It has a unique combat system and unrelenting violence that many will love. And for a licensed game, Afro Samurai doesn’t necessarily fail at what it aims to do. Like the many others before it, simple mistakes and a general lack of polish prevent it from passing the threshold to Butcher Bay territory. Still, if you like the show, the game is most definitely worth playing, it’s just not worth the number one headband.
Afro Samurai is a good game that could have been a lot more. What this game needed was another month or two in order to squish all of the bugs, poor interior camera control, and weak bosses. If this was done, this game would have been one of the first "must have" games" of the New Year.
In the end, Afro Samurai is a flawed, but entertaining experience. Reminiscent of last year’s Star Wars: The Force Unleashed, the potential for greatness was there, the combat was tight, but horrible bosses and mediocre platforming ground the game to a shrieking halt. It’s close to being amazing, and there are times when it is, but there are too many times where it just simply isn’t up to par with the current generation’s standards. The camera is too jumpy, the bosses are too frustrating, and the platforming just isn’t any fun. Hopefully a sequel could fix the issues and create something truly wonderful, but sadly, Afro Samurai doesn’t live up to its potential.
Still, the game is incredibly bloody, obscenely beautiful and extremely entertaining. I just wish the experience had been more consistent throughout; if it had, it would have gotten a much higher score for sure. But fans of the TV series will definitely want to pick this one up; newcomers to the franchise should also have no problem enjoying this gorgeous genre-twisting brawler.
Lose yourself in the limbs, style and lyrical waxings of Samuel L. Jackson, and the flaws in Afro Samurai won't be so glaring. It might not be the best game ever made, but it knows how to show off and have fun.
Variety is the slice of life, err, the spice of life (humph… tomato, tomaaaato)? We could have used a little more of said variety in combat. There are a lot of creative ideas, and the look, as a whole, is dead sexy, but a bit more spit and polish and a tad more life in the non-combat areas could have really helped put this on the map.
Overall, you’ve got to hand it to Namco-Bandai Games for creating a solid anime-crossover title. The first few hours you spend with Afro Samurai will be filled with exclamations of joy, honest surprises and laughs. The soundtrack fits snugly with the action and fans of the anime will be happy to hear the voices of the original cast. Ultimately though, Afro Samurai becomes tedious, repetitive and frustrating. A worthy rental title, but sorely lacking in innovation to carry it into the realm of a classic.
I have to say that it was a big disappoint to me, I love the show and love the characters and thought the game was done quite well, but it seems like they finished the main story and then that was that. You have no interest to even pick it up again when you could play Soul Caliber 4 or Dead or Alive 4. It becomes a fighting game with no multiplayer after you beat the main game and it really hurts it.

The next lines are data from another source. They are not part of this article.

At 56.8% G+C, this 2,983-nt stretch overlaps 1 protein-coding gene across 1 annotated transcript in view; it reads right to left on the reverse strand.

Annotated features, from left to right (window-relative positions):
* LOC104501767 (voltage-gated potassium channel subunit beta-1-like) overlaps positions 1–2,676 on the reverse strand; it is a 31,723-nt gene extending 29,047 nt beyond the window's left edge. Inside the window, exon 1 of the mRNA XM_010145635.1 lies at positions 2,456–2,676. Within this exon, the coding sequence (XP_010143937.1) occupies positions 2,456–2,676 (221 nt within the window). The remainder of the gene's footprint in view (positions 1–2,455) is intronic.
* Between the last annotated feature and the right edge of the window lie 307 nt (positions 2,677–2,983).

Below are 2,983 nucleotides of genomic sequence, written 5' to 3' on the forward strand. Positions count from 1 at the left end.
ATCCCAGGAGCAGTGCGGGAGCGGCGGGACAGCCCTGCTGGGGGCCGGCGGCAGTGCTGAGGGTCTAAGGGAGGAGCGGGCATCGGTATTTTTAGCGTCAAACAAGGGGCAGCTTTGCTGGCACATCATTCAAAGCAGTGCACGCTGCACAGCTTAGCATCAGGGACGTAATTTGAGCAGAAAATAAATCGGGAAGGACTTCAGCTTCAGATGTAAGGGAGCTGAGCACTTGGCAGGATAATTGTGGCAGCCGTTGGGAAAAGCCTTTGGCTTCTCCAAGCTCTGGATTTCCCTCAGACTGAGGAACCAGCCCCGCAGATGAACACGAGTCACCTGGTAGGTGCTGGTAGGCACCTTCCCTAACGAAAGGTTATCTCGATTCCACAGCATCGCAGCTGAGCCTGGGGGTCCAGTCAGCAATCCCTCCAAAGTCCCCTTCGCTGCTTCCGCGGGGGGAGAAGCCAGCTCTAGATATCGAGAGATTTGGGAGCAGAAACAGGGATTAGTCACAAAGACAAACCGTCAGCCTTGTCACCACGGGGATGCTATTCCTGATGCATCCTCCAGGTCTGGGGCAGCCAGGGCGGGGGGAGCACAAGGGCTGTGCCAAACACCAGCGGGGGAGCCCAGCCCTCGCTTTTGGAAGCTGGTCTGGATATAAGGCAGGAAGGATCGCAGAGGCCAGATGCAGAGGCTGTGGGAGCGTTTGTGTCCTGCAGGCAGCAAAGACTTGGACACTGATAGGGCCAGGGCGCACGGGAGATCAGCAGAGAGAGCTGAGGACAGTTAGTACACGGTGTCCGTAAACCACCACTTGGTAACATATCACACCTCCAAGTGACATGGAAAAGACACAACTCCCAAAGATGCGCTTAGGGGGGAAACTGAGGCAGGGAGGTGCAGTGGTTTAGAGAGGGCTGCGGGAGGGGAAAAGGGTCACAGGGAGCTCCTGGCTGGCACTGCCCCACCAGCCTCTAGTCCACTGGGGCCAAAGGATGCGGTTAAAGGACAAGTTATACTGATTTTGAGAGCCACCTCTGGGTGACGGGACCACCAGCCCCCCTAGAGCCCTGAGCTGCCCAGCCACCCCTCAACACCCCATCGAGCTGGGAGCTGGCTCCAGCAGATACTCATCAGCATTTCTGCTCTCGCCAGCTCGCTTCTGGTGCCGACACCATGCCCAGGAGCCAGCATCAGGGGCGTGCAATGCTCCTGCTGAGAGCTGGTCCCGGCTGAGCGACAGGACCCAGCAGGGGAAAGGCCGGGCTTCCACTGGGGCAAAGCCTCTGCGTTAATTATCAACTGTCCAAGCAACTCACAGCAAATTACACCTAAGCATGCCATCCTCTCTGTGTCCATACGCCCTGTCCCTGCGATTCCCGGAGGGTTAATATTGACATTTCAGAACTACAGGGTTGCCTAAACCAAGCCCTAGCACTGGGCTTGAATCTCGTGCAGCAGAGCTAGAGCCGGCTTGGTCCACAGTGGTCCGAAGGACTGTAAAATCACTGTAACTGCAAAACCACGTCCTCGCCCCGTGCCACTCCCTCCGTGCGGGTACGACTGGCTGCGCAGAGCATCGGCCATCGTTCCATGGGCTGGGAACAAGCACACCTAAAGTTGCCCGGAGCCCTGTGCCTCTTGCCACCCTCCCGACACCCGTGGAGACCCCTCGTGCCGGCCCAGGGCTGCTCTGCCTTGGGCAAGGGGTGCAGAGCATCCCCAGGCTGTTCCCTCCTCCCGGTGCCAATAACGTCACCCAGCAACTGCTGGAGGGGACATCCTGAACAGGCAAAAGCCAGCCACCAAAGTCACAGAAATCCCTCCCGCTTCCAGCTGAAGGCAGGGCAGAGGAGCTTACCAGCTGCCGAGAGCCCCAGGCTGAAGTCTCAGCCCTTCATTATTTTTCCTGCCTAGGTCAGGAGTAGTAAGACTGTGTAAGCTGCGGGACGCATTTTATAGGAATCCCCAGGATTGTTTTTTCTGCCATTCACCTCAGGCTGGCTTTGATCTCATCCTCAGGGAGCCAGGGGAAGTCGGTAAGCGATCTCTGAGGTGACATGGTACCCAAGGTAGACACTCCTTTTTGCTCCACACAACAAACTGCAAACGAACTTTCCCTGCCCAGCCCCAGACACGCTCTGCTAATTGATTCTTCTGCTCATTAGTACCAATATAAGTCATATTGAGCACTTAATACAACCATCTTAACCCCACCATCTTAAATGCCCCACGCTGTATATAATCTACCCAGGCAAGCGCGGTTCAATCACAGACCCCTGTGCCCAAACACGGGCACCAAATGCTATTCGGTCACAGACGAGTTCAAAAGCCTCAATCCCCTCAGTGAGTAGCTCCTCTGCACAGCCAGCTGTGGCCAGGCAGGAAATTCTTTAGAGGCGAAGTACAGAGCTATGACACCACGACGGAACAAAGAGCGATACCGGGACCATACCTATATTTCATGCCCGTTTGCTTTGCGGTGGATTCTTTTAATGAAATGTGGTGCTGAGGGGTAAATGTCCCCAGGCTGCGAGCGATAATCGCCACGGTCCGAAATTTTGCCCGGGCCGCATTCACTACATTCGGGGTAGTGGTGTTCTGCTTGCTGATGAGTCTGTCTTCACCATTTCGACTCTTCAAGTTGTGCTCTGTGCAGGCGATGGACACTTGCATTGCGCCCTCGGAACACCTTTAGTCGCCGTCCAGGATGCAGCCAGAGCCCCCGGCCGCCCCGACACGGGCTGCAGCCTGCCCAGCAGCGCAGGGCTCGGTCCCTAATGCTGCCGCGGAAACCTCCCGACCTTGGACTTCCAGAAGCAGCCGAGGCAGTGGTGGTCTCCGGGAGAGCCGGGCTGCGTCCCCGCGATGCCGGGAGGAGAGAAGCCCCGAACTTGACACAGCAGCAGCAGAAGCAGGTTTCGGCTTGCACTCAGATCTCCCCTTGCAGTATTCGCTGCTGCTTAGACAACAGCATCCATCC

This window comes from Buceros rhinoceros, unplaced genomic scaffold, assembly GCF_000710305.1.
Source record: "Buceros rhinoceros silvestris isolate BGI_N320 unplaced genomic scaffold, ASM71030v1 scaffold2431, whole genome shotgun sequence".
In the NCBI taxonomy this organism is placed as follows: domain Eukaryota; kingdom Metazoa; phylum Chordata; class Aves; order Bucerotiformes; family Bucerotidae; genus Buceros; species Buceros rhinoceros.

Een gamer die een diepgaande game zoekt zal deze misschien niet vinden met Afro Samurai, maar als je eens lekker wilt hakken is dit de game voor jou.
Afro Samurai might’ve been a rare instance where form could win out over function. But overused (if gorgeous) set pieces, deep (if piecemealed) storylines, and epically multi-stage (if angering) boss fights taint the beautiful blaxploitation brilliance. But the wholesale dismissal of Afro’s unique vision and execution would, nevertheless, be a regrettable mistake.
I could further bemoan the lack of character customization, the mash-a-licious combat system, and the (mostly) fluid yet barebones platforming, but sometimes we all need a little simplicity. Like a Jason Statham action flick, Afro Samurai won’t change your life in any meaningful way, but it’s perfect for those days when you want to sink into the couch, turn off your brain, and watch some bloody entertainment.
It sucks that Afro Samurai isn't awesome. If you take the plunge and buy this game, there will be times when you'll be playing, having a blast, and think that I'm full of crap. Falling through the air while brawling with Afro Droid while rocking out to some fat beats is an amazing experience, but when you couple that with a piss-poor camera, terrible platforming sections, and cheap/mentally challenged bosses, the end product suffers.
Though the game may have its shortcomings with an overemphasis on fighting and lack of puzzle elements, cut-and-paste story editing, a fairly limited combo list and nonexistent extra modes of play; gruesomely satisfying limb-lopping action, an album-worthy soundtrack, comic book art style, and superb voice acting from the show's cast, all combine for an experience that may leave you scratching your head as to why exactly you're killing so many people on either console—but it's completely worth a run through at least once if you're a fan of over-the-top violence in the name of revenge.
But as memorable as the style and the "attitude" of the game are, the overall impression of Afro Samurai is left wanting. This shouldn't be interpreted to mean that the game is horrible. Since the Internet Horde jumps on negative comments like they're starving monkeys fighting over a banana, the opening sentence of this paragraph might necessitate clarification. After playing it, I don't feel any pull to play some more like I did with the Otogi or Ninja Gaiden games. The action is very good, even if you can almost ignore finesse and button mash through a lot of the game, but there's not enough for me to keep coming back.